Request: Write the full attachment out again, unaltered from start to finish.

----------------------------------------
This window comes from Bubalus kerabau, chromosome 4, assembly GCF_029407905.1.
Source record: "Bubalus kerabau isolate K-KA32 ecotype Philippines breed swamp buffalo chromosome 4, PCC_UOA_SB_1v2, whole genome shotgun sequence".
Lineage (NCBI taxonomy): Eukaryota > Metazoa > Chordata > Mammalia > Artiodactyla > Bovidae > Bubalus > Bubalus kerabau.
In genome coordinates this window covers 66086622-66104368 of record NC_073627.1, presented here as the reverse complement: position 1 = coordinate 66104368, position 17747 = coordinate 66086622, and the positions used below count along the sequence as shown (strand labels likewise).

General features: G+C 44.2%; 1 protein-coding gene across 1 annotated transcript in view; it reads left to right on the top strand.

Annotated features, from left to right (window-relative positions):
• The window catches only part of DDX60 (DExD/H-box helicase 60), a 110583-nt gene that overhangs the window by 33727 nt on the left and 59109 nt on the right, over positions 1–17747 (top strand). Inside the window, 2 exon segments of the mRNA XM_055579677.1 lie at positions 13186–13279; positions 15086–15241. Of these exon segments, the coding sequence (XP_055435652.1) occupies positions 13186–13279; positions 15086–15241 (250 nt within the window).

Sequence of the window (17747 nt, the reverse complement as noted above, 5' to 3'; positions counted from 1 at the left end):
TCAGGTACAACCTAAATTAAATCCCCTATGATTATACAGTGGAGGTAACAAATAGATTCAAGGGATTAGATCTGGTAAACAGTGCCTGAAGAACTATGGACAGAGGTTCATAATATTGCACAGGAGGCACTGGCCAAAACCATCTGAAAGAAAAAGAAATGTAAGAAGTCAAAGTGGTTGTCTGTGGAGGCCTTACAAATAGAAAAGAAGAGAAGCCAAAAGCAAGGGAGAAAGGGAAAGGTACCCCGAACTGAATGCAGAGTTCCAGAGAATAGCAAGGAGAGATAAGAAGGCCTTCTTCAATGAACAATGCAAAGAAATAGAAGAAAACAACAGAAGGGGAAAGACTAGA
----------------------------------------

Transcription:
This window comes from Bubalus kerabau, chromosome 4, assembly GCF_029407905.1.
Source record: "Bubalus kerabau isolate K-KA32 ecotype Philippines breed swamp buffalo chromosome 4, PCC_UOA_SB_1v2, whole genome shotgun sequence".
Lineage (NCBI taxonomy): Eukaryota > Metazoa > Chordata > Mammalia > Artiodactyla > Bovidae > Bubalus > Bubalus kerabau.
In genome coordinates this window covers 66086622-66104368 of record NC_073627.1, presented here as the reverse complement: position 1 = coordinate 66104368, position 17747 = coordinate 66086622, and the positions used below count along the sequence as shown (strand labels likewise).

General features: G+C 44.2%; 1 protein-coding gene across 1 annotated transcript in view; it reads left to right on the top strand.

Annotated features, from left to right (window-relative positions):
• The window catches only part of DDX60 (DExD/H-box helicase 60), a 110583-nt gene that overhangs the window by 33727 nt on the left and 59109 nt on the right, over positions 1–17747 (top strand). Inside the window, 2 exon segments of the mRNA XM_055579677.1 lie at positions 13186–13279; positions 15086–15241. Of these exon segments, the coding sequence (XP_055435652.1) occupies positions 13186–13279; positions 15086–15241 (250 nt within the window).

Sequence of the window (17747 nt, the reverse complement as noted above, 5' to 3'; positions counted from 1 at the left end):
TCAGGTACAACCTAAATTAAATCCCCTATGATTATACAGTGGAGGTAACAAATAGATTCAAGGGATTAGATCTGGTAAACAGTGCCTGAAGAACTATGGACAGAGGTTCATAATATTGCACAGGAGGCACTGGCCAAAACCATCTGAAAGAAAAAGAAATGTAAGAAGTCAAAGTGGTTGTCTGTGGAGGCCTTACAAATAGAAAAGAAGAGAAGCCAAAAGCAAGGGAGAAAGGGAAAGGTACCCCGAACTGAATGCAGAGTTCCAGAGAATAGCAAGGAGAGATAAGAAGGCCTTCTTCAATGAACAATGCAAAGAAATAGAAGAAAACAACAGAAGGGGAAAGACTAGA